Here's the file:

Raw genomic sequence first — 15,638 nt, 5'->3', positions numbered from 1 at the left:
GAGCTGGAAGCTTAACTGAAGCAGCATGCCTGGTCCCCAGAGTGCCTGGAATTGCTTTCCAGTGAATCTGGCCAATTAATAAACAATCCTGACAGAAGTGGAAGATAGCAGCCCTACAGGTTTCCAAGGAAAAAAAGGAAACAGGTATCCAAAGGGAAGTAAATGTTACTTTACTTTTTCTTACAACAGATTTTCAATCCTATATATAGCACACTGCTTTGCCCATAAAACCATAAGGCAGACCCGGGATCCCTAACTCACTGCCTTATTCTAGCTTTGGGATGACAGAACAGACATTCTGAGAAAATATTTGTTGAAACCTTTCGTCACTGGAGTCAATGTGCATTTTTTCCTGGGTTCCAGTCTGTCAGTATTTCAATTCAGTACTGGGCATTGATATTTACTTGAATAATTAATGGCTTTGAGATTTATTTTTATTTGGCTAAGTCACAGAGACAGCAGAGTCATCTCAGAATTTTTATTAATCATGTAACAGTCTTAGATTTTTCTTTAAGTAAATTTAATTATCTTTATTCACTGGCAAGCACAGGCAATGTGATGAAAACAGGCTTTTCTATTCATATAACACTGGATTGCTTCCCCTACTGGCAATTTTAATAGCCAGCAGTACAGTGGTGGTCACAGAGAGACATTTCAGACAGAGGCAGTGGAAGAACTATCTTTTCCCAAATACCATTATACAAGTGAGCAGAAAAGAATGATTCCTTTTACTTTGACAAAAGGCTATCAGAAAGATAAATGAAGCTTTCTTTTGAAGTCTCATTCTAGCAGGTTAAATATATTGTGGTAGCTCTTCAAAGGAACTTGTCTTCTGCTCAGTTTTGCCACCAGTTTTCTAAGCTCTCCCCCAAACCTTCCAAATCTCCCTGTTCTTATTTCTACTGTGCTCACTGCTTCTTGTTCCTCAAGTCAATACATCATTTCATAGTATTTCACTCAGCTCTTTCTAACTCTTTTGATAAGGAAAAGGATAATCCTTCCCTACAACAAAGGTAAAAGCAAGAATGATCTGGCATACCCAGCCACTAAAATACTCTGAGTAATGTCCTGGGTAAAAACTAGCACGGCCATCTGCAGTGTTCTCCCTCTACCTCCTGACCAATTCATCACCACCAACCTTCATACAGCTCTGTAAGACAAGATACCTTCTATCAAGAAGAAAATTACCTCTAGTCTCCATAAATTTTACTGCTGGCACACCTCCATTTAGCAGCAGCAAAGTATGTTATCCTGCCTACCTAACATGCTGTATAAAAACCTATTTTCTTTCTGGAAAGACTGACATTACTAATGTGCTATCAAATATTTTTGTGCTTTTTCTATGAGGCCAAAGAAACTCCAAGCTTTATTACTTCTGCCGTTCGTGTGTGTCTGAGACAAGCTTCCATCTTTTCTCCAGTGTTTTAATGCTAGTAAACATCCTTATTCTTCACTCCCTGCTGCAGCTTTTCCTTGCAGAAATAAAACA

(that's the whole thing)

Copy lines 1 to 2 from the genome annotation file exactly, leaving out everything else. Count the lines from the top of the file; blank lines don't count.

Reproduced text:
Raw genomic sequence first — 15,638 nt, 5'->3', positions numbered from 1 at the left:
GAGCTGGAAGCTTAACTGAAGCAGCATGCCTGGTCCCCAGAGTGCCTGGAATTGCTTTCCAGTGAATCTGGCCAATTAATAAACAATCCTGACAGAAGTGGAAGATAGCAGCCCTACAGGTTTCCAAGGAAAAAAAGGAAACAGGTATCCAAAGGGAAGTAAATGTTACTTTACTTTTTCTTACAACAGATTTTCAATCCTATATATAGCACACTGCTTTGCCCATAAAACCATAAGGCAGACCCGGGATCCCTAACTCACTGCCTTATTCTAGCTTTGGGATGACAGAACAGACATTCTGAGAAAATATTTGTTGAAACCTTTCGTCACTGGAGTCAATGTGCATTTTTTCCTGGGTTCCAGTCTGTCAGTATTTCAATTCAGTACTGGGCATTGATATTTACTTGAATAATTAATGGCTTTGAGATTTATTTTTATTTGGCTAAGTCACAGAGACAGCAGAGTCATCTCAGAATTTTTATTAATCATGTAACAGTCTTAGATTTTTCTTTAAGTAAATTTAATTATCTTTATTCACTGGCAAGCACAGGCAATGTGATGAAAACAGGCTTTTCTATTCATATAACACTGGATTGCTTCCCCTACTGGCAATTTTAATAGCCAGCAGTACAGTGGTGGTCACAGAGAGACATTTCAGACAGAGGCAGTGGAAGAACTATCTTTTCCCAAATACCATTATACAAGTGAGCAGAAAAGAATGATTCCTTTTACTTTGACAAAAGGCTATCAGAAAGATAAATGAAGCTTTCTTTTGAAGTCTCATTCTAGCAGGTTAAATATATTGTGGTAGCTCTTCAAAGGAACTTGTCTTCTGCTCAGTTTTGCCACCAGTTTTCTAAGCTCTCCCCCAAACCTTCCAAATCTCCCTGTTCTTATTTCTACTGTGCTCACTGCTTCTTGTTCCTCAAGTCAATACATCATTTCATAGTATTTCACTCAGCTCTTTCTAACTCTTTTGATAAGGAAAAGGATAATCCTTCCCTACAACAAAGGTAAAAGCAAGAATGATCTGGCATACCCAGCCACTAAAATACTCTGAGTAATGTCCTGGGTAAAAACTAGCACGGCCATCTGCAGTGTTCTCCCTCTACCTCCTGACCAATTCATCACCACCAACCTTCATACAGCTCTGTAAGACAAGATACCTTCTATCAAGAAGAAAATTACCTCTAGTCTCCATAAATTTTACTGCTGGCACACCTCCATTTAGCAGCAGCAAAGTATGTTATCCTGCCTACCTAACATGCTGTATAAAAACCTATTTTCTTTCTGGAAAGACTGACATTACTAATGTGCTATCAAATATTTTTGTGCTTTTTCTATGAGGCCAAAGAAACTCCAAGCTTTATTACTTCTGCCGTTCGTGTGTGTCTGAGACAAGCTTCCATCTTTTCTCCAGTGTTTTAATGCTAGTAAACATCCTTATTCTTCACTCCCTGCTGCAGCTTTTCCTTGCAGAAATAAAACA